Durbin Releases Statement On Department Of Education's Group Discharge Of Student Borrowers Who Attended Now-Shuttered Corinthian Colleges

Since Corinthian Colleges shut down in 2015, Durbin has called for full discharge of loans for any student who attended the fraudulent for-profit college

SPRINGFIELD – U.S. Senate Majority Whip Dick Durbin (D-IL) today released the following statement after the Department of Education announced the widespread discharge of all remaining federal student loans for those who attended any campus owned or run by the predatory Corinthian Colleges:

“The day after Corinthian collapsed in April 2015, I stood in front of a Corinthian school in Chicago with then-Illinois Attorney General Lisa Madigan to call on the Department of Education to issue widespread relief to the students who had been scammed out of meaningful education and left with debt. I reminded the Department that these students should not be left holding the bag.

“Today, nearly eight years later, the Department took action on behalf of more than 26,000 Illinois students, offering $226 million in forgiveness. After being wrongfully exploited by Corinthian, these students are finally seeing the long over-due relief they deserve.”

The Department of Education’s decision will provide $5.8 billion in relief through group discharge for 560,000 borrowers across the country. This relief will cover all borrowers who attended any Corinthian Colleges school from 1995 to its collapse in 2015, making this the largest loan discharge the Department has ever made. Due to Corinthian Colleges’ systemic abuse and fraud, the group discharge will apply to all borrowers, including those who did not submit a borrower defense claim.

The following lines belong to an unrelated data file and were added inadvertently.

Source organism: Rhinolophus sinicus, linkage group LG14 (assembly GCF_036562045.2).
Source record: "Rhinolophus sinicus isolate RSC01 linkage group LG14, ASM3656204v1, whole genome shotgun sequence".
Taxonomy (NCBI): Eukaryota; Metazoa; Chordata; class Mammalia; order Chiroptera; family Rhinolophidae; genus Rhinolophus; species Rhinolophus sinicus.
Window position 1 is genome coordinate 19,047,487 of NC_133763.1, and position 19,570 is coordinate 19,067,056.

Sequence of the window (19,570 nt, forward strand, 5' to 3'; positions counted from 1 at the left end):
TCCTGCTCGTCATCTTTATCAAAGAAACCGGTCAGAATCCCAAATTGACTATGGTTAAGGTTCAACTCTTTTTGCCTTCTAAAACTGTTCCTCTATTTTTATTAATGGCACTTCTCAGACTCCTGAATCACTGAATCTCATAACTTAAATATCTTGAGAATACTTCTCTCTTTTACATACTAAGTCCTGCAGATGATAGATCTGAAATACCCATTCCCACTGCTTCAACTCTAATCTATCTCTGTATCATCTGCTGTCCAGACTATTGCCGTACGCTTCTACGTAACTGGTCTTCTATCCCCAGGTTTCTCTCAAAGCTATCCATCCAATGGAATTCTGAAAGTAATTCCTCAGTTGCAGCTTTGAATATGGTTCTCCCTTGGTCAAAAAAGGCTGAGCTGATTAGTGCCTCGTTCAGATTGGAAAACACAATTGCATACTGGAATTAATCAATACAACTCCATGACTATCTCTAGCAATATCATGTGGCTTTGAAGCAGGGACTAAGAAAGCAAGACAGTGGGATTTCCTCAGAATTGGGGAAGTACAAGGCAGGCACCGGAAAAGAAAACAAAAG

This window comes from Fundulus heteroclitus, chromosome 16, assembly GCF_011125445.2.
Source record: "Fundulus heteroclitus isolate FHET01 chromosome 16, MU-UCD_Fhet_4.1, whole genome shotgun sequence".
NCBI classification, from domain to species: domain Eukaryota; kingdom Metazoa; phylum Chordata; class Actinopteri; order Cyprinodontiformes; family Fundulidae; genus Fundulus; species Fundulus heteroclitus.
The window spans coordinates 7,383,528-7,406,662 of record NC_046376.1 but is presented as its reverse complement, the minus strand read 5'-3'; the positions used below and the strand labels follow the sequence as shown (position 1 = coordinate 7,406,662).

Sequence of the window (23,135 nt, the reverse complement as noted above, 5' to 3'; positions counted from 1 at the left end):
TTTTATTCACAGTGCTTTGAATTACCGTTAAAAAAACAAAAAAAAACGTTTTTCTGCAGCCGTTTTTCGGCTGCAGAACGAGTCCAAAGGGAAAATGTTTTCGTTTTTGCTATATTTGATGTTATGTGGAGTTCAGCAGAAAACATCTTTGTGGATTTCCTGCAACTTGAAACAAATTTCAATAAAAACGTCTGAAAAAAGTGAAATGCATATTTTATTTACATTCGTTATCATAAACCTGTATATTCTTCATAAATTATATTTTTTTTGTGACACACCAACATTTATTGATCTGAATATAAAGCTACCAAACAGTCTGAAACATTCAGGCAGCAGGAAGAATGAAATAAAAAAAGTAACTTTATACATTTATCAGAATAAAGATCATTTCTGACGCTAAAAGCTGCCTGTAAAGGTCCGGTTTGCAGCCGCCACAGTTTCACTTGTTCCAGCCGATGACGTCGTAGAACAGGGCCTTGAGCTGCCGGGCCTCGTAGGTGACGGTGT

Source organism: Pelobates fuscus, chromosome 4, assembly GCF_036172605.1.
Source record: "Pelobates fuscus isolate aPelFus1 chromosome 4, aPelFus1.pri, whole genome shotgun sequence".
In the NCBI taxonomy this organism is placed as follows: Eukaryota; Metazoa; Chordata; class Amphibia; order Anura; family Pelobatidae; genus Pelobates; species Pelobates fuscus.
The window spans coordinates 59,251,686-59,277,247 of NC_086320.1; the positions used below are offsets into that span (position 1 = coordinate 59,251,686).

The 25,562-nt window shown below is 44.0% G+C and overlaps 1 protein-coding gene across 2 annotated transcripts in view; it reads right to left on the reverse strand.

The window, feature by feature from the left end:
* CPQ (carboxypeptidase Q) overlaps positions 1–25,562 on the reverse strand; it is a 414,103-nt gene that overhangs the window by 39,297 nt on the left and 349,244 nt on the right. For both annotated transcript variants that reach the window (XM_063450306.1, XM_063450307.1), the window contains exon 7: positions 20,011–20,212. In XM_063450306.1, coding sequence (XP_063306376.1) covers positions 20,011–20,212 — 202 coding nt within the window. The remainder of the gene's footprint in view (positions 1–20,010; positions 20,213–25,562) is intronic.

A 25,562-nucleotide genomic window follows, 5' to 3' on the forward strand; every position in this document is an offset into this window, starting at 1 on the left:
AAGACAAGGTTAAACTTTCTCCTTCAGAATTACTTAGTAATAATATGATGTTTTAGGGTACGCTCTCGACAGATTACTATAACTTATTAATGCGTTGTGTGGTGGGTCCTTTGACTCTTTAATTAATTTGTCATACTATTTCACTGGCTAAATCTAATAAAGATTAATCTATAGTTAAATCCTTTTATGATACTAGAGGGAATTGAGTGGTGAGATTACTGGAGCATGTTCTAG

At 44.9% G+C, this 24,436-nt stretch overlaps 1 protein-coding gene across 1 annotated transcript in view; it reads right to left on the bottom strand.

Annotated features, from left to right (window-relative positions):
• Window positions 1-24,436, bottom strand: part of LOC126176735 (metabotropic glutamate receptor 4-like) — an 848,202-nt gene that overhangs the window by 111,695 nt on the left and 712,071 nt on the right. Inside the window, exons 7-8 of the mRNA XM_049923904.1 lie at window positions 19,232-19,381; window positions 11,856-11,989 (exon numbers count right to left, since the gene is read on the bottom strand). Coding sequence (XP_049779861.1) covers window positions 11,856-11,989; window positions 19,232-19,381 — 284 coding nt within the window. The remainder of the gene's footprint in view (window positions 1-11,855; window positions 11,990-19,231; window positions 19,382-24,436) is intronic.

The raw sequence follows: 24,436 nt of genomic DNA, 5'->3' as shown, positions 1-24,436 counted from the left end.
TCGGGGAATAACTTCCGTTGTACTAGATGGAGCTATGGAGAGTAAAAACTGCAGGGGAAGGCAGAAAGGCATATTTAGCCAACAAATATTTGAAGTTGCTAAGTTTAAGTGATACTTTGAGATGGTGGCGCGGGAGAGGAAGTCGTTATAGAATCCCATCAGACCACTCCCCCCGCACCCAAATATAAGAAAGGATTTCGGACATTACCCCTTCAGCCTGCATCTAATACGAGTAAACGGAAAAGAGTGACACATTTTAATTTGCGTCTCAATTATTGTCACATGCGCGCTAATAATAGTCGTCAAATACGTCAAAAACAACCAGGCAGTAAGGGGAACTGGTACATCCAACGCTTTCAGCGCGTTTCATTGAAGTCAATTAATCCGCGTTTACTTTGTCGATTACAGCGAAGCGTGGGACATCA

At the time of Corinthian Colleges’ closure, the for-profit college was receiving taxpayer dollars by participating in the federal Title IV program and still enrolling new students in several states. Corinthian was under investigation by the Securities and Exchange Commission, the Department of Justice, and more than 20 state Attorneys General, including in Illinois, for using misleading job placement rates and predatory marketing tactics. They were sued by the Consumer Financial Protection Bureau and the state Attorneys General of California, Massachusetts, and Wisconsin for false and misleading advertisements. All the while, the institution raked in more than a billion dollars from taxpayers a year.